Welcome to my newest adventure, the design, construction, and testing of a robot that can go beyond my house and explore the great outdoors!
This is a collection of documents, some of them short, some of them long, where I will describe every phase of the construction of the robot.
“Design Requirements” is an official-sounding way of phrasing the simple question “why am I building this robot?”. No matter how it is phrased, the response is the same.
The robots that I usually work with are great at moving around on carpets. Or at least some of them are. Those 15-dollar “robot car” bases that I’m apt to use have difficulty with high-pile carpeting or throw rugs.
None of these designs could make it very far outside. While they might be able to maneuver reasonably well on a sidewalk or paved surface, they would be hopeless on the grass or on a dirt or gravel path.
So they wouldn’t be very useful in prototyping any outdoor robotics designs. And there are a lot of uses for outdoor robots.
- An automated assistant for your gardening and lawn maintenance tasks
- A security device to patrol your property
- Something to startle your neighbors’ dog.
While I have to confess that my needs probably fall into the last category, it’s not all about making something to give the pooch next door a shock. It’s also about getting over some of the design requirements that are unique to making an outdoor robot.
An outdoor robot, no matter what your reason for building it, has some design requirements that are indeed unique:
- It needs to be able to maneuver on a variety of surfaces, preferably without damaging or defacing those surfaces.
- It should be able to run on its own power for a reasonable amount of time. The term “reasonable” is subject to your own definition (I’m aiming for about an hour minimum).
- It needs to be able to survive an occasional rainfall. Not necessarily a monsoon, but the kind of rain that I, as an indoor-loving human, could be expected to withstand without undue complaining.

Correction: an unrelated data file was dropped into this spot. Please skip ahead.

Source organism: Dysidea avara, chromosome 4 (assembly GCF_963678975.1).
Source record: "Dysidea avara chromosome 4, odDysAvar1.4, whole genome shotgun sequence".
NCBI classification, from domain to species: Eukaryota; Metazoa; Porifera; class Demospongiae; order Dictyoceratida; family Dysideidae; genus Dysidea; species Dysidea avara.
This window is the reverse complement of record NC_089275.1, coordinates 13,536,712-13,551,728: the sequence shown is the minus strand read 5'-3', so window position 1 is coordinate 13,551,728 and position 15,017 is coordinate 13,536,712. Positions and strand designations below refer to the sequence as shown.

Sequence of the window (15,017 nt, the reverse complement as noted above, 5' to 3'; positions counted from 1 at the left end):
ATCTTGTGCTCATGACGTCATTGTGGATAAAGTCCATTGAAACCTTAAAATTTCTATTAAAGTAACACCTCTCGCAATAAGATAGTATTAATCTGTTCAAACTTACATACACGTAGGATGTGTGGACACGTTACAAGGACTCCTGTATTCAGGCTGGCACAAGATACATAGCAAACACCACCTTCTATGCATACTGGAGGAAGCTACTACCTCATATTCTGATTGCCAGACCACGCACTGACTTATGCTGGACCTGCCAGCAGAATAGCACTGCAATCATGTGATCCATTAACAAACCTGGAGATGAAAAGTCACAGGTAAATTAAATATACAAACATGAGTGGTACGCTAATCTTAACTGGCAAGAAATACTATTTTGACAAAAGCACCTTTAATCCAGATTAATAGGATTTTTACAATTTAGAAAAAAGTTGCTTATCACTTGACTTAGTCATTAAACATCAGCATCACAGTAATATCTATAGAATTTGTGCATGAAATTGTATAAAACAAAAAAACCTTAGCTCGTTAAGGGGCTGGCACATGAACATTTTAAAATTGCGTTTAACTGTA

- It must withstand ambient temperatures as low as 0 to as high as 40 degrees Celsius. While I do live in a climate that gets much colder than that, I have to respect that I’ll be powering this beast with LiPo’s, and they don’t like operating below zero. If I were building a “snowbot” then I’d look at other battery technologies. On the upper end of the temperature scale, it needs to be able to bake in the sun for a couple of hours without overheating.
- It can take advantage of GPS but will require something more accurate for navigation. Did anyone say “GPS RTK”?
Many of those requirements, such as surviving rainfall and not overheating, will be a challenge to pull off simultaneously.
But that’s where the fun of it is!
I’m building the robot around a 6-wheel chassis, mostly because I can buy one premade and I would rather concentrate on the electronics and programming and keep the mechanics simple.
Having said that, I somewhat regret it.
If I had the mechanical aptitude then I would definitely gather together six motors and put together a chassis with a suspension. But as I’m rather inept mechanically I decided t purchase one, and in my price range, there were not a lot of options.